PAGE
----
The baptistery of San Giovanni Battista stands in front of the Cathedral of Santa Maria del Fiore, in Piazza San Giovanni. Dedicated to the patron saint of the city of Florence, it has the dignity of a minor basilica.
Initially it was located outside the circle of the walls, but was included, together with the cathedral, in the walls built by Matilde di Canossa. It is currently located between Piazza del Duomo and Piazza San Giovanni, between the cathedral and the Archbishop's palace, in the religious center of the city. The main facade of the octagonal building faces east, towards the dome, while the apse faces west.
The Florentine baptistery was a place of investiture of knights and poets, as Dante Alighieri recalls in Paradise (XXV, 7-9). It was the seat for solemn oaths, as well as for the celebration in honor of the city patron with the gift of fine fabrics (the palios) by the magistrates of the Commune on the Baptist's anniversary.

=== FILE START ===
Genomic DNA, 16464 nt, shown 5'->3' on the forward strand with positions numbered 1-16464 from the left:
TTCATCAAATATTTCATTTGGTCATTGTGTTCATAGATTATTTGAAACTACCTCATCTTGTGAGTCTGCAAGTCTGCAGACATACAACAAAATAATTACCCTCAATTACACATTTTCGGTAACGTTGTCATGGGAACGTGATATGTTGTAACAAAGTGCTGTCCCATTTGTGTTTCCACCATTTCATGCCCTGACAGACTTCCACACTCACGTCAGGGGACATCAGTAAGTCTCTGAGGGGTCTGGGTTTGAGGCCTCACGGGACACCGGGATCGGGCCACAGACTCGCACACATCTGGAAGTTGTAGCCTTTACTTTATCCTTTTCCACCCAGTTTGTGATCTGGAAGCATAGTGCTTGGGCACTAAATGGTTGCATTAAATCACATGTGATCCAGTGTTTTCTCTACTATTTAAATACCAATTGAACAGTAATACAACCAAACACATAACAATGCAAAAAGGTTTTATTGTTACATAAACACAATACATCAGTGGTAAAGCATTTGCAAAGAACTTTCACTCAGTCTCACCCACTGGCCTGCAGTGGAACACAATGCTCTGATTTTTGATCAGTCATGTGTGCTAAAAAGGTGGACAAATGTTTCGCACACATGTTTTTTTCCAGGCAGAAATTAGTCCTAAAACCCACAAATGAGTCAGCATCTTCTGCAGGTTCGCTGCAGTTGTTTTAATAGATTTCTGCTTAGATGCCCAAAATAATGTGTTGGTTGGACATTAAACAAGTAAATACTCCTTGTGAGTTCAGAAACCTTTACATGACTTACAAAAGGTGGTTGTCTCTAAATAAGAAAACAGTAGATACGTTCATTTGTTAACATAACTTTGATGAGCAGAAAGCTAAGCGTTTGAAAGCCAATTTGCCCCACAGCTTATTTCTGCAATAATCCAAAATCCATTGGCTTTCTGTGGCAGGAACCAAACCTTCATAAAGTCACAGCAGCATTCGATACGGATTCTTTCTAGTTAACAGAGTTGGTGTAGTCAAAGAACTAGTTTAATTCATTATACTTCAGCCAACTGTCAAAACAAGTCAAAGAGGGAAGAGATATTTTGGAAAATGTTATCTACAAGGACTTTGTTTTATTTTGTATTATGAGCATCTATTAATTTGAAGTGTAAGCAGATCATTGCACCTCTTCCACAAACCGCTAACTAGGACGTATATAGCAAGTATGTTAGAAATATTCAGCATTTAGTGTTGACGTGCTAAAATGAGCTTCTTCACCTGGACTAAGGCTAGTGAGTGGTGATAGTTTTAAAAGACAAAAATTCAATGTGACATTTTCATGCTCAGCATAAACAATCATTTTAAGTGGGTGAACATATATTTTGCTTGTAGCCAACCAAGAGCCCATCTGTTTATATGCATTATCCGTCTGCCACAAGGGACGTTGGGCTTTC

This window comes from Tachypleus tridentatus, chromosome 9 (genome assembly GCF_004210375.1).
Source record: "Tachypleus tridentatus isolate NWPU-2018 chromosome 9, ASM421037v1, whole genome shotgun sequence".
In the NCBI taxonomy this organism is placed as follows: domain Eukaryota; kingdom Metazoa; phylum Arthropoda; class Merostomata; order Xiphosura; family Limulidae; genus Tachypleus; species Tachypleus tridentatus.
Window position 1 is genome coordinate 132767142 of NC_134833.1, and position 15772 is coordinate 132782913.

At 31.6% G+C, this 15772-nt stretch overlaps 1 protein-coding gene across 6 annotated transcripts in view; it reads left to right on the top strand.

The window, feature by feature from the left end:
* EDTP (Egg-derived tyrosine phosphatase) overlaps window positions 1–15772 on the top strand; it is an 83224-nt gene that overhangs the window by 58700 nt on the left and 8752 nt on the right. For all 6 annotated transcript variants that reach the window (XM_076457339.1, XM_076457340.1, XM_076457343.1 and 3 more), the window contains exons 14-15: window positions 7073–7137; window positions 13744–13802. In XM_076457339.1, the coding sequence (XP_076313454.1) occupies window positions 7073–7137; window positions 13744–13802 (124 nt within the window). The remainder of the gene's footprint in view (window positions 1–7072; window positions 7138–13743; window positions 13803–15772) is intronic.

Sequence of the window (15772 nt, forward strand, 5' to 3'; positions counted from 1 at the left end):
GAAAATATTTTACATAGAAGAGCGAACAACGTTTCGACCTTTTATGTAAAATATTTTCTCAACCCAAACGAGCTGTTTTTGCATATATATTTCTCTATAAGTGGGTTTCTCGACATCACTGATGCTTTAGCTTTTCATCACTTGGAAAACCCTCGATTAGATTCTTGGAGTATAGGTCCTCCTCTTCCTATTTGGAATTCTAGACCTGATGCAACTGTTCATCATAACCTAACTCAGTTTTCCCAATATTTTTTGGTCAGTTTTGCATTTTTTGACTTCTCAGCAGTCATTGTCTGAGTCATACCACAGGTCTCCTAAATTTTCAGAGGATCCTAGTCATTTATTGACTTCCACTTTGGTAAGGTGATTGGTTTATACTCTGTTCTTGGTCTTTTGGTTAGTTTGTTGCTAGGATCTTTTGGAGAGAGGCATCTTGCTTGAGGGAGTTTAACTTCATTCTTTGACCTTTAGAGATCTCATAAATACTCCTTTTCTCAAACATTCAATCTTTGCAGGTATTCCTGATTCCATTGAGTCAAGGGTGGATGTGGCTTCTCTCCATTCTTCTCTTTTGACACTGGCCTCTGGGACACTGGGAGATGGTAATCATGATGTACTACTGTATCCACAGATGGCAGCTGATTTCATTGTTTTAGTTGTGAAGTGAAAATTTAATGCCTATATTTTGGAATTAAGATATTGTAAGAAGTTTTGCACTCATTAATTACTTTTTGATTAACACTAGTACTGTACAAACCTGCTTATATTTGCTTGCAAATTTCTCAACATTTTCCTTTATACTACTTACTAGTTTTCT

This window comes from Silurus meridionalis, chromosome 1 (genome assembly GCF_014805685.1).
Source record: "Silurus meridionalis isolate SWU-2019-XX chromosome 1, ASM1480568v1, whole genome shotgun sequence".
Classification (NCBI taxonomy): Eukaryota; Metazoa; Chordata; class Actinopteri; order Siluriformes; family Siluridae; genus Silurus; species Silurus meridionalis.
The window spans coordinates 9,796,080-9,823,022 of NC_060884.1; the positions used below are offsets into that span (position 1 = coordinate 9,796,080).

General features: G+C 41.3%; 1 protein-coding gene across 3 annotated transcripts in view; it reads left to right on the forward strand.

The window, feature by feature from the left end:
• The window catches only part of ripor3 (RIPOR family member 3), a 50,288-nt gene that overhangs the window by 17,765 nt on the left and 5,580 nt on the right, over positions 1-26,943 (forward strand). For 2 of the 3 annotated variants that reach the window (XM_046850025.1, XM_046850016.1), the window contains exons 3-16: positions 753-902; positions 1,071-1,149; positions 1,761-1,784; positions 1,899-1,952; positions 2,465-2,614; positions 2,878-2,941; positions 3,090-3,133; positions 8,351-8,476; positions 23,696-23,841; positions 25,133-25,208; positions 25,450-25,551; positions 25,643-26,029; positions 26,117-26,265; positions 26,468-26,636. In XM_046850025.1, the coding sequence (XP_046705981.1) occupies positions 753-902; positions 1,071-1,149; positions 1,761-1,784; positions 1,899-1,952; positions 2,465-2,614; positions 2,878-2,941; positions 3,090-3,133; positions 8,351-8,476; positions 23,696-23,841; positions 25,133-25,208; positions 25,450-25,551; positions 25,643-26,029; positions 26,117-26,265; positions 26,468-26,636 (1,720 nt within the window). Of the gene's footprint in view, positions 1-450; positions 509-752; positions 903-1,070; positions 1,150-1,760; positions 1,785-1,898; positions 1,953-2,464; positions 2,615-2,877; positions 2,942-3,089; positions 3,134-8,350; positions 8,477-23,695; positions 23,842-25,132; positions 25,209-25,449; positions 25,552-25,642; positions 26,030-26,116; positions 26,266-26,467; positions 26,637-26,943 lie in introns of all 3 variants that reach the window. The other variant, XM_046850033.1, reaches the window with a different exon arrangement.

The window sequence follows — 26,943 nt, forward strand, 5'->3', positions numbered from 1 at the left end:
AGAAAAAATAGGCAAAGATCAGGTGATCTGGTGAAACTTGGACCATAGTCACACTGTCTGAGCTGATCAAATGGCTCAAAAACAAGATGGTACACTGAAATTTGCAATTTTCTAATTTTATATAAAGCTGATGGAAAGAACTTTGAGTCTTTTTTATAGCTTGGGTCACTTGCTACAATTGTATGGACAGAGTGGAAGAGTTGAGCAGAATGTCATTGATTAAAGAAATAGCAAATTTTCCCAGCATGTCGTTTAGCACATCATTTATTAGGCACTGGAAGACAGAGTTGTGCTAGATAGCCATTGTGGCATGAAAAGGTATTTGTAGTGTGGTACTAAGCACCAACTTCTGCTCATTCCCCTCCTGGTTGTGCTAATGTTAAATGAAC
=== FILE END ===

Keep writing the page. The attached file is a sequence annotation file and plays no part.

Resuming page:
The origins of the monument are one of the most obscure and discussed themes in the whole history of art. Until the sixteenth century the ancient Florentine tradition was followed, according to which it was originally a temple of the god Mars, modified in the Middle Ages only in the apse and lantern. In the following centuries, however, this idea was gradually abandoned, also because at the end of the nineteenth century excavating under the building appeared the remains of Roman domus, probably of the first century AD, with mosaic floors with geometric motifs.